Helen Lake and beyond, Banff National Park, 2012

Submitted by Lori S. on

We took a late season hike up to Helen Lake in northern Banff on August 27th. I'll show some of the highlights (to me, that is ;D) in this thread, but a more thorough trip journal can be seen at this link:

Subalpine meadows along the trail, with the perfect spires of subalpine fir in the valley... The most prominent blooming plant is Senecio triangularis, with a few Valeriana sitchensis, Parnassia fimbriata and asters still in bloom; the Castilleja are mostly done in this area but the bracts are even more richly-coloured as they age; a few flowers still on Veratrum viride ssp. eschscholtzii:

And continuing up into the extensive alpine meadows, some Gentiana glauca and extensive mats of partridgefoot, Luetkea pectinata (which I had not noticed before!):

Continuing up into a rocky area, beautiful mats of Tonestus (Haplopappus) lyallii, Castilleja and Erigeron aureus:


Submitted by Lori S. on Tue, 08/28/2012 - 18:49

Looking back, the Dolomites on the left, with Mt. Hector and Hector Glacier, and little Hector off in the distance.  The view is very hazy due to smoke from forest fires burning in the Kootenay in BC:

And looking ahead to what I find to be the most interesting area...

A very few Silene acaulis still in bloom, and heightened colour showing up on various plants such as this Sedum lanceolatum:

Erigeron humilis x2 (please correct me if I'm wrong); Castilleja; Solidago multiradiata;

Silene uralensis in what may seem something of a moonscape to some (but a fascinating environment for alpine plants!):

And speaking of moonscapes...

Submitted by Lori S. on Wed, 08/29/2012 - 10:12

In the previous photo, each of the dark spots on the apparent moonscape (a silty expanse of smaller rock rubble) is a tiny plant of, most commonly, Crepis nana, Silene uralensis, or Saxifraga oppositifolia:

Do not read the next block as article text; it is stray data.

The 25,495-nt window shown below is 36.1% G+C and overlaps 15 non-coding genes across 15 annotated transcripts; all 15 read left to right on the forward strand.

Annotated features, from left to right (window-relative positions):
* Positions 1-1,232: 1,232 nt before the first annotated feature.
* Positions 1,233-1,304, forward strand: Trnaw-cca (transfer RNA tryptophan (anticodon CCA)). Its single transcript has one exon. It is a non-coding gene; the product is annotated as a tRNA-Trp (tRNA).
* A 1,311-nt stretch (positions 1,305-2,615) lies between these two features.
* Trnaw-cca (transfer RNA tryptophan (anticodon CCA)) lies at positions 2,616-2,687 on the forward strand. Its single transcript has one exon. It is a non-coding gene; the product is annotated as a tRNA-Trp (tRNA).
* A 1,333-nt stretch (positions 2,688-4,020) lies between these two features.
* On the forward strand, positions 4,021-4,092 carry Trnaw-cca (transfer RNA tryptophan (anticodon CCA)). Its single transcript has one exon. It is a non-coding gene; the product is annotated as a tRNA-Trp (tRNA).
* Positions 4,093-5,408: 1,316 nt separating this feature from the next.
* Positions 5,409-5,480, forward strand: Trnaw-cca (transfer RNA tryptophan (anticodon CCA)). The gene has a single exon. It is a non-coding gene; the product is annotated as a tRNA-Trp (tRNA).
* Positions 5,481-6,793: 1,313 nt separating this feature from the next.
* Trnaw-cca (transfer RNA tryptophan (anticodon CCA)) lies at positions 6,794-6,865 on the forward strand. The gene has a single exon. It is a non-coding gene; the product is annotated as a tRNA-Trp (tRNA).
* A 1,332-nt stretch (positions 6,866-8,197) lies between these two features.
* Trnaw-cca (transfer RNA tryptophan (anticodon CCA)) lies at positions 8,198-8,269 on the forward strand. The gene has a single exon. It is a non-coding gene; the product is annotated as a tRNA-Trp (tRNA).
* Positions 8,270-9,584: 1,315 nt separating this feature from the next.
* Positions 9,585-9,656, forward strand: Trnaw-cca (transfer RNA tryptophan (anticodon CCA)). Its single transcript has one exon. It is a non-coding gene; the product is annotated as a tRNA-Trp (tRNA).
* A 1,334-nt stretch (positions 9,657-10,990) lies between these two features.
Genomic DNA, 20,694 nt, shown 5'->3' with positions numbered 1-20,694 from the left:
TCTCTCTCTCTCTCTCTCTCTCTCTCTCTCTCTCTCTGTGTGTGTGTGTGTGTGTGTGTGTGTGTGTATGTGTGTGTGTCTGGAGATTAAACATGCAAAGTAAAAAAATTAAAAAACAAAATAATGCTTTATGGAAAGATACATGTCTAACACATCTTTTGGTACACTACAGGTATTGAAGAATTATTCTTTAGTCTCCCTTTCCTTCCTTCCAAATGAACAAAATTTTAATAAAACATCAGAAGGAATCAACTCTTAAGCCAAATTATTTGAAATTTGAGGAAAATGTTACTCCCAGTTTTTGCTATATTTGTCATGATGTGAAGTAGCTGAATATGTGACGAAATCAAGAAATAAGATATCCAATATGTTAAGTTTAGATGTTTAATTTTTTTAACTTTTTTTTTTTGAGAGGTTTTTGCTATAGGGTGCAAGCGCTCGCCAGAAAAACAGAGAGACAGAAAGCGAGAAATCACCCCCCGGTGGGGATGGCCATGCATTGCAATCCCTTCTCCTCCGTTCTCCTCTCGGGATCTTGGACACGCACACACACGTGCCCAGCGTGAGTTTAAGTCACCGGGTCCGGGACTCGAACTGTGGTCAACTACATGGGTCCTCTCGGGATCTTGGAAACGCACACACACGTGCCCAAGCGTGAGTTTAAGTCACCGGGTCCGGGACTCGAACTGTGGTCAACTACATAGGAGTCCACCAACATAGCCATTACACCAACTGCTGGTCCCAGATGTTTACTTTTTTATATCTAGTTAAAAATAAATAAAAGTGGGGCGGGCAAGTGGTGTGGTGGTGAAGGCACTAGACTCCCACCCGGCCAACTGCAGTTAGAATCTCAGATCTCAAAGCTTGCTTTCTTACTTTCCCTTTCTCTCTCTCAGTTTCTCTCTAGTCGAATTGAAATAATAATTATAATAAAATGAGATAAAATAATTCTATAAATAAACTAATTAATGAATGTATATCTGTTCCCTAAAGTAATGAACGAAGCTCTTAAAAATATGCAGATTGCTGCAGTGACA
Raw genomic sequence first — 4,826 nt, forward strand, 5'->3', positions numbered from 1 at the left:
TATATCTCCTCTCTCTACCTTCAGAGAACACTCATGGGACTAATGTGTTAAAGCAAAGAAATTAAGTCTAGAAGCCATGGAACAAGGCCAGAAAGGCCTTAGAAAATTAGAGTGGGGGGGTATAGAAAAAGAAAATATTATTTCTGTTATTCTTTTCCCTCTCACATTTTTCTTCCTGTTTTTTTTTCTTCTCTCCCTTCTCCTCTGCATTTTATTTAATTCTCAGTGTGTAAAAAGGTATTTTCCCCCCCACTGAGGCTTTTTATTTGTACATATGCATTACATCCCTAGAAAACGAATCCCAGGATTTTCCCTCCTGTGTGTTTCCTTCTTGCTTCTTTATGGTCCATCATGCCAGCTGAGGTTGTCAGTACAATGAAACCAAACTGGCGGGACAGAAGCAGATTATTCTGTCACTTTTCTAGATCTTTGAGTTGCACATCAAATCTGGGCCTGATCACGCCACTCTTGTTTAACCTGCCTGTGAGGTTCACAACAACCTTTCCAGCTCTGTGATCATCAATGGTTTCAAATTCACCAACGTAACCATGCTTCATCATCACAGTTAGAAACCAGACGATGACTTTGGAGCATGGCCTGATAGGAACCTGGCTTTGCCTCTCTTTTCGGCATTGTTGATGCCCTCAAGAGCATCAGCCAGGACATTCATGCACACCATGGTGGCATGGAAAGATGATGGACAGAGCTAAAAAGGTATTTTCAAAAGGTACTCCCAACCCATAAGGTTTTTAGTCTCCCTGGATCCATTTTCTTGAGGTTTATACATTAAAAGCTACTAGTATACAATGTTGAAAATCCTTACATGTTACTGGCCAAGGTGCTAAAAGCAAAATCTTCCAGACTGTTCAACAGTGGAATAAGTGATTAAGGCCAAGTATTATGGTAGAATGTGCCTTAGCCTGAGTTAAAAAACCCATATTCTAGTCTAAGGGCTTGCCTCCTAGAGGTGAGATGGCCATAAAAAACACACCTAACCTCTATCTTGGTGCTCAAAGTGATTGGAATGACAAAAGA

Moonscape or alpine desert?

Amazingly, I found one little Saxifraga oppositifolia still in bloom on August 27th!

A few patches of permanent snow up there, covered in windblown silt) with very concentrated watermelon snow (Chlamydomonas nivalis, green algae) along a melted edge:

Gorgeous colours in a little alpine garden:

Oxyria digyna, with frost-touched colour, and a very floriferous Crepis nana:

Submitted by Lori S. on Wed, 08/29/2012 - 12:16

Saussurea nuda; Draba sp.; chickweed; Boechera (Arabis) lyallii:


A bit of a plateau along the snowmelt drainage, with beautiful stands of cottongrass, Eriophorum sp.:

Epilobium sp., sweet coltsfoot (Petasites frigidus v. nivalis vitifolius), Veronica wormskjoldii and mosses in the wet talus:

Heading down along the drainage:

Along the creek, the pikas have collected stems of mountain beauty (Epilobium latifolium, shown here) and sweet coltsfoot into little haystacks for drying... provisions for the coming winter in their burrows under the snow:

Submitted by Lori S. on Wed, 08/29/2012 - 12:36

Thanks, Cohan!

And in closing, some shots of very intensely coloured Epilobium sp. and Erigeron humilis in the moonscape, and some colour along the trail on the way down:

Submitted by RickR on Wed, 08/29/2012 - 19:02

Everything looks so happy growing up there!

That florifilicious crepis: do they EVER bloom like that "normally"?  I wonder if it could have fasciated...

What was the temperature like up there on Aug 27?

Submitted by Lori S. on Wed, 08/29/2012 - 19:34

Thanks for the comments!
Rick, I'd be inclined to think that it was a "normal" plant though exceptional - I'd guess an older, very well-developed one, within the range of variation for the population.  (See also the Silene uralensis in the preceding shots, that has 13 flowerheads where most have 2 or 3.)  It doesn't look distorted to me, as is usually the case with fasciation.  I suppose it could perhaps be more than one seedling grown together?  If you do a google search, though, you can find some equally floriferous examples.

It was a little over 20 deg C at the highest point of our hike, with a coolish breeze... 30 deg C back in Calgary.